So that said, allow me to point you towards the most recent addition to the stable of grassroots longevity science advocacy groups, the Campaign Against Aging. Insofar as science goes, the founders support the Strategies for Engineered Negligible Senescence viewpoint: don't try to slow aging, but rather identify the biochemical damage that causes age-related degeneration and work to repair it, thereby reversing aging. From a recent thread in their forum:

We will be starting a major awareness raising campaign in February, lasting through February and perhaps March. This campaign will use "feet on the ground" methods such as posting flyers, distributing business cards, speaking to groups of people, and so on. I'll provide more details as the plans solidify. The tentative goal is to reach about 5,000 to 20,000 people by these methods.

This is a good start. I don't recall this methodology being tried at this scale in recent years by the longevity science community. The more usual focus tends to be on online advocacy, networking in the fundraising and scientific communities, and conferences. Having the bandwidth and enthusiasm to try new things - or old things that have worked for established organizations in other fields - is one of the benefits of organizational diversity.

I see that the Campaign has a Facebook page, and a list of suggested ways to help advance their efforts. There is also this:

Hopefully the Campaign Against Aging will prosper, establish a solid means of raising funds, and ultimately advance the state of SENS-like scientific research. Whether that is the case is as much up to you as it is up to the founders - so take a look at what they have to say at their website, and see if you want to help out.

Exercise Preserves Telomere Length

Researchers have shown that exercise boosts telomerase and slows the erosion of telomeres with age. Here is another small study that shows the telomere length association: "Telomere length (TL), a measure of replicative senescence, decreases with aging, but the factors involved are incompletely understood. To determine if age-associated reductions in TL are related to habitual endurance exercise and maximal aerobic exercise capacity (maximal oxygen consumption, VO(2)max), we studied groups of young (18 - 32 years) and older (55 - 72 years) sedentary and young and older endurance exercise-trained healthy adults. Leukocyte TL (LTL) was shorter in the older vs. young sedentary adults. LTL of the older endurance-trained adults was approximately [900 base pairs] greater than their sedentary peers and was not significantly different from young exercise-trained adults. LTL was positively related to VO(2)max due to a significant association in older adults. Stepwise multiple regression analysis revealed that VO(2)max independently explained approximately 60% of the variance in LTL. Our results indicate that LTL is preserved in healthy older adults who perform vigorous aerobic exercise and is positively related to maximal aerobic exercise capacity. This may represent a novel molecular mechanism underlying the 'anti-aging' effects of maintaining high aerobic fitness." Equally, it is still plausible that telomere length is only a marker for other processes. Either way, exercise is demonstrably good for your long term health - far better than any supplement or medical technology presently available.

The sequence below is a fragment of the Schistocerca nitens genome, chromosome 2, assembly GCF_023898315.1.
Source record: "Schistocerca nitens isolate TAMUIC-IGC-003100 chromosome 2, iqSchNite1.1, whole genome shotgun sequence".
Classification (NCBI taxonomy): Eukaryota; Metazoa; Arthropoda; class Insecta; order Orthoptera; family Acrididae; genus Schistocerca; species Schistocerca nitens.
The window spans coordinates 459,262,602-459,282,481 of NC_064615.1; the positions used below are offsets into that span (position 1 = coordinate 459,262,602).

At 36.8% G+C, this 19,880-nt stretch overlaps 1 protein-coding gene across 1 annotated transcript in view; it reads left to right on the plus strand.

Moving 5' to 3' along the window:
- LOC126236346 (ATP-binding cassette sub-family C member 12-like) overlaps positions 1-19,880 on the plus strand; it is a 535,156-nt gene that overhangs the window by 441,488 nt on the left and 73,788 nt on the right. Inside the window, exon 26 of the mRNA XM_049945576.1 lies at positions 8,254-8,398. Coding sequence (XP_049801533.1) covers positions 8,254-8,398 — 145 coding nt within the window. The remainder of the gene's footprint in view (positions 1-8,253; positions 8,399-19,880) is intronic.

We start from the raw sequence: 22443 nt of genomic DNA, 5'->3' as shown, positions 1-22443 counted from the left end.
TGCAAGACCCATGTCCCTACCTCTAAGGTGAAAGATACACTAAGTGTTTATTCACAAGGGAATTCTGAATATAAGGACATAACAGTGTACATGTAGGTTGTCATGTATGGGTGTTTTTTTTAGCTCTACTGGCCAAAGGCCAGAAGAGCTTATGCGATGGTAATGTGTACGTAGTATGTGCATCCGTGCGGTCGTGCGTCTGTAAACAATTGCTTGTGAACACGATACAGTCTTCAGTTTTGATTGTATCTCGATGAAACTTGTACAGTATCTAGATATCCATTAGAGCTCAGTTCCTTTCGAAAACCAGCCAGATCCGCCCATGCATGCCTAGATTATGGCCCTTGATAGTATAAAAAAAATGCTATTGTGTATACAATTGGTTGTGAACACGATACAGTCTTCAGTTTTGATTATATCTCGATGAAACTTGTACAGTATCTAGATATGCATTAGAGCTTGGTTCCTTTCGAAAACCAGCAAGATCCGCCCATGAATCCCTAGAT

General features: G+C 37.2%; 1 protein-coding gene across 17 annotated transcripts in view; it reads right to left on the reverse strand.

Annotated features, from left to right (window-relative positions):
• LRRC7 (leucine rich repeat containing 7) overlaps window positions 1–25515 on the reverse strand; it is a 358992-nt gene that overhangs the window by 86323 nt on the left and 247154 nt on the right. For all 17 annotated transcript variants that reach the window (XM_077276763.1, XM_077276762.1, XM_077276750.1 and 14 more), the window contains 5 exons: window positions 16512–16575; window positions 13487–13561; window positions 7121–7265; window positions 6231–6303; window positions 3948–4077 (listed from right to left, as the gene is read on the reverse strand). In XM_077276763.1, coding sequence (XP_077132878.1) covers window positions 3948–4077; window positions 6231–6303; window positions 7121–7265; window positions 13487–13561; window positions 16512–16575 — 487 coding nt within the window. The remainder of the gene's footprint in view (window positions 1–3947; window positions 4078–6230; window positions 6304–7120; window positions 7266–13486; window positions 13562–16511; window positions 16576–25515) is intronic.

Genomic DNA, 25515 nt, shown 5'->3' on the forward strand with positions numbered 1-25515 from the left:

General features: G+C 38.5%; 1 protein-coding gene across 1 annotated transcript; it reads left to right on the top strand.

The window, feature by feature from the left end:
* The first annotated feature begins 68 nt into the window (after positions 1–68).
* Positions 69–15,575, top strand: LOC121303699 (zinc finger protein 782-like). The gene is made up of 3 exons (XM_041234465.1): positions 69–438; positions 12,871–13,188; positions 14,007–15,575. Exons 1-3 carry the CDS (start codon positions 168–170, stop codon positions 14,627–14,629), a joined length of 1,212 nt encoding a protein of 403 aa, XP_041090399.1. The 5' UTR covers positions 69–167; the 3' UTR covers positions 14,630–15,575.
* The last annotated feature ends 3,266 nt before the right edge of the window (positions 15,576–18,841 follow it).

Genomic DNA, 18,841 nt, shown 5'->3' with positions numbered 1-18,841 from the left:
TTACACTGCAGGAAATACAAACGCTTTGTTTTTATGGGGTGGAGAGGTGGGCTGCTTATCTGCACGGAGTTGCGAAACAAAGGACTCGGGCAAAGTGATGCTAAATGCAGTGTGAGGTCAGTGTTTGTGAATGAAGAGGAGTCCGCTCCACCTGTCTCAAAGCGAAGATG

A Two-Phase Targeted Cancer Therapy

Via, a look at yet another of the many approaches to a targeted cancer therapy: "In their study, the investigators developed a system containing two different nanomaterials that can be injected into the bloodstream. One nanomaterial was designed to find and adhere to tumors in mice and then sensitize tumor cells for the second nanoparticle, which kills the tumors. These scientists and others had previously designed nanometer-sized devices to attach to diseased cells or deliver drugs specifically to the diseased cells while ignoring healthy cells, but the functions of those devices, the researchers discovered, often conflicted with one another. ... For example, a nanoparticle that is engineered to circulate through a cancer patient's body for a long period of time is more likely to encounter a tumor, However, that nanoparticle may not be able to stick to tumor cells once it finds them. Likewise, a particle that is engineered to adhere tightly to tumors may not be able to circulate in the body long enough to encounter one in the first place. ... the scientists demonstrated in their experiments that a tumor growing in a mouse can be arrested and then shrunk."


Alternative Lengthening of Telomeres: ALT 101

Telomeres are the protective caps of material at the ends of your chromosomes. As normal somatic cells divide, telomeres become shorter and shorter until the lack of telomere length halts the cell division process - in effect this limits normal cellular replication. But stem cells, the source of our tissues during growth and maintainers of adult tissue, use the enzyme telomerase to keep their telomeres long, enabling them to divide long past the point at which somatic cells would halt. In addition, cancers are spawned of mutant cells that hijack this telomerase mechanism in order to multiply rapidly and endlessly.